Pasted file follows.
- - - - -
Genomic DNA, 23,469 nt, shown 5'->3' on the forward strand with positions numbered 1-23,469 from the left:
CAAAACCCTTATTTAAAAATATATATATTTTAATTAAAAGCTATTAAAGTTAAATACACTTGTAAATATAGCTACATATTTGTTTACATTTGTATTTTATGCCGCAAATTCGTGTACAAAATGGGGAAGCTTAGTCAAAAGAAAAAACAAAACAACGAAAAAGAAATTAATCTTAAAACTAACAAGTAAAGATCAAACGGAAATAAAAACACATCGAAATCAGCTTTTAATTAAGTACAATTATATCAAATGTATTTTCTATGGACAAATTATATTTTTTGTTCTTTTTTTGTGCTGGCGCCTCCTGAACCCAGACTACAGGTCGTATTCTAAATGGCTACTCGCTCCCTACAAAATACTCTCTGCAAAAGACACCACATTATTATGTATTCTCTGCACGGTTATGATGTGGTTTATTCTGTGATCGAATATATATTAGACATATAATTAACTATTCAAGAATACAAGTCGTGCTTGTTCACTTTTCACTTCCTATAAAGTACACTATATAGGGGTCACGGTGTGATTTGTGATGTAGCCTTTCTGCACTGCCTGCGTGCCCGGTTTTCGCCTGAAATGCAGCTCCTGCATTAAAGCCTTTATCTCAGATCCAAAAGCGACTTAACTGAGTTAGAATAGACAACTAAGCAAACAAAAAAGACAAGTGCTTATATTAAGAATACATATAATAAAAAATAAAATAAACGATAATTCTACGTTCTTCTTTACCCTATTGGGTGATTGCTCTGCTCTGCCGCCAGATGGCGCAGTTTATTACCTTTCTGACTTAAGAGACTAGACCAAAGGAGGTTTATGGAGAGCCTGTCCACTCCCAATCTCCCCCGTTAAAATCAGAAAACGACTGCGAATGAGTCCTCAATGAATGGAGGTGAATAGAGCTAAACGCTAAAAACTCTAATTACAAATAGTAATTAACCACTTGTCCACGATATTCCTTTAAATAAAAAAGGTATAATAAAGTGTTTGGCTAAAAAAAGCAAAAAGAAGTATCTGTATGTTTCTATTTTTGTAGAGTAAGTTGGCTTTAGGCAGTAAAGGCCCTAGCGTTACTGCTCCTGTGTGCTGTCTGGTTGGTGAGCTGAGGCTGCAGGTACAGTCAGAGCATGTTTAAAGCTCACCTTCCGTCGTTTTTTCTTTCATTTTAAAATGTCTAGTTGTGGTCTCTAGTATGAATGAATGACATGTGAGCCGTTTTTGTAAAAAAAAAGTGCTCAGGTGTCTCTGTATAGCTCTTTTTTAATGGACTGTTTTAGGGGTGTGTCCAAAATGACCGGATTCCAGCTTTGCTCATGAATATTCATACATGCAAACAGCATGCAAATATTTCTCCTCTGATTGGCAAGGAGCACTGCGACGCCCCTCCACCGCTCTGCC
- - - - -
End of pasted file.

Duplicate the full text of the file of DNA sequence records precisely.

Genomic DNA, 23,469 nt, shown 5'->3' on the forward strand with positions numbered 1-23,469 from the left:
CAAAACCCTTATTTAAAAATATATATATTTTAATTAAAAGCTATTAAAGTTAAATACACTTGTAAATATAGCTACATATTTGTTTACATTTGTATTTTATGCCGCAAATTCGTGTACAAAATGGGGAAGCTTAGTCAAAAGAAAAAACAAAACAACGAAAAAGAAATTAATCTTAAAACTAACAAGTAAAGATCAAACGGAAATAAAAACACATCGAAATCAGCTTTTAATTAAGTACAATTATATCAAATGTATTTTCTATGGACAAATTATATTTTTTGTTCTTTTTTTGTGCTGGCGCCTCCTGAACCCAGACTACAGGTCGTATTCTAAATGGCTACTCGCTCCCTACAAAATACTCTCTGCAAAAGACACCACATTATTATGTATTCTCTGCACGGTTATGATGTGGTTTATTCTGTGATCGAATATATATTAGACATATAATTAACTATTCAAGAATACAAGTCGTGCTTGTTCACTTTTCACTTCCTATAAAGTACACTATATAGGGGTCACGGTGTGATTTGTGATGTAGCCTTTCTGCACTGCCTGCGTGCCCGGTTTTCGCCTGAAATGCAGCTCCTGCATTAAAGCCTTTATCTCAGATCCAAAAGCGACTTAACTGAGTTAGAATAGACAACTAAGCAAACAAAAAAGACAAGTGCTTATATTAAGAATACATATAATAAAAAATAAAATAAACGATAATTCTACGTTCTTCTTTACCCTATTGGGTGATTGCTCTGCTCTGCCGCCAGATGGCGCAGTTTATTACCTTTCTGACTTAAGAGACTAGACCAAAGGAGGTTTATGGAGAGCCTGTCCACTCCCAATCTCCCCCGTTAAAATCAGAAAACGACTGCGAATGAGTCCTCAATGAATGGAGGTGAATAGAGCTAAACGCTAAAAACTCTAATTACAAATAGTAATTAACCACTTGTCCACGATATTCCTTTAAATAAAAAAGGTATAATAAAGTGTTTGGCTAAAAAAAGCAAAAAGAAGTATCTGTATGTTTCTATTTTTGTAGAGTAAGTTGGCTTTAGGCAGTAAAGGCCCTAGCGTTACTGCTCCTGTGTGCTGTCTGGTTGGTGAGCTGAGGCTGCAGGTACAGTCAGAGCATGTTTAAAGCTCACCTTCCGTCGTTTTTTCTTTCATTTTAAAATGTCTAGTTGTGGTCTCTAGTATGAATGAATGACATGTGAGCCGTTTTTGTAAAAAAAAAGTGCTCAGGTGTCTCTGTATAGCTCTTTTTTAATGGACTGTTTTAGGGGTGTGTCCAAAATGACCGGATTCCAGCTTTGCTCATGAATATTCATACATGCAAACAGCATGCAAATATTTCTCCTCTGATTGGCAAGGAGCACTGCGACGCCCCTCCACCGCTCTGCC